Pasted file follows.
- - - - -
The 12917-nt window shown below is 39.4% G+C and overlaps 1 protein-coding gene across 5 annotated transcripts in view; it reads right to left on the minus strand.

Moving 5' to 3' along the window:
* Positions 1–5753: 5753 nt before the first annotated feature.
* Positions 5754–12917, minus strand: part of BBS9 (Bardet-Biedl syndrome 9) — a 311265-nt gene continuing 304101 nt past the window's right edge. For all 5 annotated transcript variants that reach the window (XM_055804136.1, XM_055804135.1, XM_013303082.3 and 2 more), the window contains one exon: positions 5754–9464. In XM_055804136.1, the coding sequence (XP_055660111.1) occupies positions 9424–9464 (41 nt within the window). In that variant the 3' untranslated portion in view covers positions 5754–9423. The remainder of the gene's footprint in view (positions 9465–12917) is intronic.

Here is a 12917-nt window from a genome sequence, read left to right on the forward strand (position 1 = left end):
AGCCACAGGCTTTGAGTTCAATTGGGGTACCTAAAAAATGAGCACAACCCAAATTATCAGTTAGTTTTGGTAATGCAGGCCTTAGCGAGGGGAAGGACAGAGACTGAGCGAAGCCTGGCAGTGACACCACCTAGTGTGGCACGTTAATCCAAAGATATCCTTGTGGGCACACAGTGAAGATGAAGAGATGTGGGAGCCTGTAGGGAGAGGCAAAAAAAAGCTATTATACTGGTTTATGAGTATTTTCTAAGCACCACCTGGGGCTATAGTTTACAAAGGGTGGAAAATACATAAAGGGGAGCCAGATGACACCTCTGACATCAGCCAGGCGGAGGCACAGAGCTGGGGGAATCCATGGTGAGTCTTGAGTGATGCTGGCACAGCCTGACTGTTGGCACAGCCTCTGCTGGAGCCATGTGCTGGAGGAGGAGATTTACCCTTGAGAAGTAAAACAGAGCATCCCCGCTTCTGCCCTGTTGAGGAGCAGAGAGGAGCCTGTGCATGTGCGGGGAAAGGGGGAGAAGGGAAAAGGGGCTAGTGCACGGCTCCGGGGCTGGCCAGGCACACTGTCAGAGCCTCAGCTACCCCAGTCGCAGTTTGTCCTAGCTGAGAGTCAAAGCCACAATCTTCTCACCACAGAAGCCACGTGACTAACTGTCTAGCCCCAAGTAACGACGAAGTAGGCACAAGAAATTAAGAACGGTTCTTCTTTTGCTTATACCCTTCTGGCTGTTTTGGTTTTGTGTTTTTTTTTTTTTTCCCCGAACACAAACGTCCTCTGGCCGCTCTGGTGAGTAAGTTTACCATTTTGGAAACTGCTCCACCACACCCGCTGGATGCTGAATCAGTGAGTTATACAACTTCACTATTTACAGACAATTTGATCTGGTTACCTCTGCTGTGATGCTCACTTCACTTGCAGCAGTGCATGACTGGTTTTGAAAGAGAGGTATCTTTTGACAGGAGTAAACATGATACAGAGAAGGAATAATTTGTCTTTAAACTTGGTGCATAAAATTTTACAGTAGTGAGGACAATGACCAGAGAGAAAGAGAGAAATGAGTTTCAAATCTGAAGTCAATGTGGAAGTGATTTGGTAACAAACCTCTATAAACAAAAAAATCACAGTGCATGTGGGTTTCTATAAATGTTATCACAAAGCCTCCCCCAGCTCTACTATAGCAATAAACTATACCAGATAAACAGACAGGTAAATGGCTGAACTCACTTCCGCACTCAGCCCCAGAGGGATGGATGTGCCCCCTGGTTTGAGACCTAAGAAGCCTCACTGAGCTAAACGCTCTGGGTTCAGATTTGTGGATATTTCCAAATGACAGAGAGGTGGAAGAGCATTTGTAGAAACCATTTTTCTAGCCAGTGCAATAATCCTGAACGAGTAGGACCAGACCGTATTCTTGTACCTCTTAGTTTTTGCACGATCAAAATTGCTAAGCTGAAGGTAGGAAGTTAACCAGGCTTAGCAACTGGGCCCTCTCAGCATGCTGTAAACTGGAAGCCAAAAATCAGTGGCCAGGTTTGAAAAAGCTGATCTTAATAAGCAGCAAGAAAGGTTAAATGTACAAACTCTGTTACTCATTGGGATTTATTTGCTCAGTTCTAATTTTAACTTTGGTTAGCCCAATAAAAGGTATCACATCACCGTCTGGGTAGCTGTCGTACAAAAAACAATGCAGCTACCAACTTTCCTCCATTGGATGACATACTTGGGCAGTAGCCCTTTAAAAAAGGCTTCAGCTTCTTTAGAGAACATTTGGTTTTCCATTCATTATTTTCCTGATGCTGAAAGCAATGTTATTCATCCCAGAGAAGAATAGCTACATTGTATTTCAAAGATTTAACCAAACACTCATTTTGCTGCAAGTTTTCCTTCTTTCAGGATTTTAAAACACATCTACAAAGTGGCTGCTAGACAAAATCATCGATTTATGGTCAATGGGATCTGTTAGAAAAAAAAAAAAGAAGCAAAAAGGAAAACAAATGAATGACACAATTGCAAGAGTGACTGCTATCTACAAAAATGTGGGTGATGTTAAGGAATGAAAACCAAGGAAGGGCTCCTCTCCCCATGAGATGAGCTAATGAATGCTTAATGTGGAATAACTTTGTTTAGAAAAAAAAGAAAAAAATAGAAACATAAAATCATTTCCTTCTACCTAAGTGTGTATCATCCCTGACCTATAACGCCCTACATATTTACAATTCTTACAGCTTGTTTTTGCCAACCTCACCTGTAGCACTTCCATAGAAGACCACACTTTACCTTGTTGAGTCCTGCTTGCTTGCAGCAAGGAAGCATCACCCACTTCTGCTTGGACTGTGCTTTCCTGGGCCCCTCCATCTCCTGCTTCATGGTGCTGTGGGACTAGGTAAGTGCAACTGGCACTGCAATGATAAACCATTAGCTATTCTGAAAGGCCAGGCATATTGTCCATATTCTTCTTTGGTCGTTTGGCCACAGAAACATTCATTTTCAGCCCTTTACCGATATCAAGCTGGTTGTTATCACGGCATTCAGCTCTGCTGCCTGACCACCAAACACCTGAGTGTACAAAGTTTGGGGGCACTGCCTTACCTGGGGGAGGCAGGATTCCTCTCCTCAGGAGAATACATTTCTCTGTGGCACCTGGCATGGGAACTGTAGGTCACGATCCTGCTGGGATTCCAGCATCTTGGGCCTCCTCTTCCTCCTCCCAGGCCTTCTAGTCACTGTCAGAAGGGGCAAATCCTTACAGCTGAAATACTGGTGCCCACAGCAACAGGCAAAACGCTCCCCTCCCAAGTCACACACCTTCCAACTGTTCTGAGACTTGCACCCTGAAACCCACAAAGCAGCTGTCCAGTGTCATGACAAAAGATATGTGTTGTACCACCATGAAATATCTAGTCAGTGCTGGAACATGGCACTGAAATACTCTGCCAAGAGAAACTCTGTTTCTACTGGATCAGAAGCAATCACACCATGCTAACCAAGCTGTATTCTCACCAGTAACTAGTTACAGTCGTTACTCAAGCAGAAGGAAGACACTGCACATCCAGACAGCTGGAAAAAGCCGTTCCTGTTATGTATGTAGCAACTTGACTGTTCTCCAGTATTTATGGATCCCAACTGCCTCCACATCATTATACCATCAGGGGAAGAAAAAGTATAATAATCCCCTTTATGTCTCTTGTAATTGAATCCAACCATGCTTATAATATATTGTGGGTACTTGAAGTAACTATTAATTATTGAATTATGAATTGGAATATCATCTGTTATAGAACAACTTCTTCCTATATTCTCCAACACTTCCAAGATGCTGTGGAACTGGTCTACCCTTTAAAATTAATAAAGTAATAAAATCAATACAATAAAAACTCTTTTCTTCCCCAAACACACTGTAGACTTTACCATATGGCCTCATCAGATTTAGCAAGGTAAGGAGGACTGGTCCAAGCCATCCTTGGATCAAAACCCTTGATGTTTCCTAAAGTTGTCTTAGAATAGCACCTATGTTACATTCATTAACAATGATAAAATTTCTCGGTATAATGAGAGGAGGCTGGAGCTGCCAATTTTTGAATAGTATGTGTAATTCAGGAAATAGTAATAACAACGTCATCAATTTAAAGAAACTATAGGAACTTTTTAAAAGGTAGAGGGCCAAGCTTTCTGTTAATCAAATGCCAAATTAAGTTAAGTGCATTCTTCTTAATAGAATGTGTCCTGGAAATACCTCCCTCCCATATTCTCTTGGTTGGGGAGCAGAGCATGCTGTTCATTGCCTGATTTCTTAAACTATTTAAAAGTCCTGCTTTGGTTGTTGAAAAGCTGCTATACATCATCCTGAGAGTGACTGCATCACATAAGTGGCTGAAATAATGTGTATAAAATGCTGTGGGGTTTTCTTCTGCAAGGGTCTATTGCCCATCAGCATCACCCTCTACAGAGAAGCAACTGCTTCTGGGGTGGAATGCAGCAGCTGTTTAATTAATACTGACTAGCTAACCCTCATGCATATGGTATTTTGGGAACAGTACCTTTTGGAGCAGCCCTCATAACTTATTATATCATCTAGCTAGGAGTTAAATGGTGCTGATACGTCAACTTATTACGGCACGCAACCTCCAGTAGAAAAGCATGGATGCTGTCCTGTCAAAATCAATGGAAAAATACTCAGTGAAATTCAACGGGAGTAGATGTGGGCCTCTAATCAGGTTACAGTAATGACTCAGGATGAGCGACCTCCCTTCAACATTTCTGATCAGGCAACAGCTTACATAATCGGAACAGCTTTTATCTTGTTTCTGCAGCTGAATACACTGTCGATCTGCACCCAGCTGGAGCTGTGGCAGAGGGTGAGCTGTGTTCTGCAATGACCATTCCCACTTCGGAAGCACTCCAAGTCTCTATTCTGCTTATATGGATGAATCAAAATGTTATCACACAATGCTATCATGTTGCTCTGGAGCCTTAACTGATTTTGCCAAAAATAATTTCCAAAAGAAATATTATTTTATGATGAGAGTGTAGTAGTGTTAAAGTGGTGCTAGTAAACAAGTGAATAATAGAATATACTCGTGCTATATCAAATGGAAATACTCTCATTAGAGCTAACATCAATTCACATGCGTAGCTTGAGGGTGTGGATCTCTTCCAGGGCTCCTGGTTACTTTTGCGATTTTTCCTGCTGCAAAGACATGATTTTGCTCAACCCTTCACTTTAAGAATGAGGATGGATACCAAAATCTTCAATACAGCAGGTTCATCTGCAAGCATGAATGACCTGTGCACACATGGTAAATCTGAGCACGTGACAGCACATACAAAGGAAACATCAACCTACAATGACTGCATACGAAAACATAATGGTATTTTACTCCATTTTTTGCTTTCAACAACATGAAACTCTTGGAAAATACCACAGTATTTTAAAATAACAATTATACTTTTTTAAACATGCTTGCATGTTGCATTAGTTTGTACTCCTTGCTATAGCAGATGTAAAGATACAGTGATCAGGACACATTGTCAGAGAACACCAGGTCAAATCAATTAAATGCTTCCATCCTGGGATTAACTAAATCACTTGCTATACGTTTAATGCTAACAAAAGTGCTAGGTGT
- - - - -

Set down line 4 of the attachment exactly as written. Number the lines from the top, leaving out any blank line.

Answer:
* Positions 5754–12917, minus strand: part of BBS9 (Bardet-Biedl syndrome 9) — a 311265-nt gene continuing 304101 nt past the window's right edge. For all 5 annotated transcript variants that reach the window (XM_055804136.1, XM_055804135.1, XM_013303082.3 and 2 more), the window contains one exon: positions 5754–9464. In XM_055804136.1, the coding sequence (XP_055660111.1) occupies positions 9424–9464 (41 nt within the window). In that variant the 3' untranslated portion in view covers positions 5754–9423. The remainder of the gene's footprint in view (positions 9465–12917) is intronic.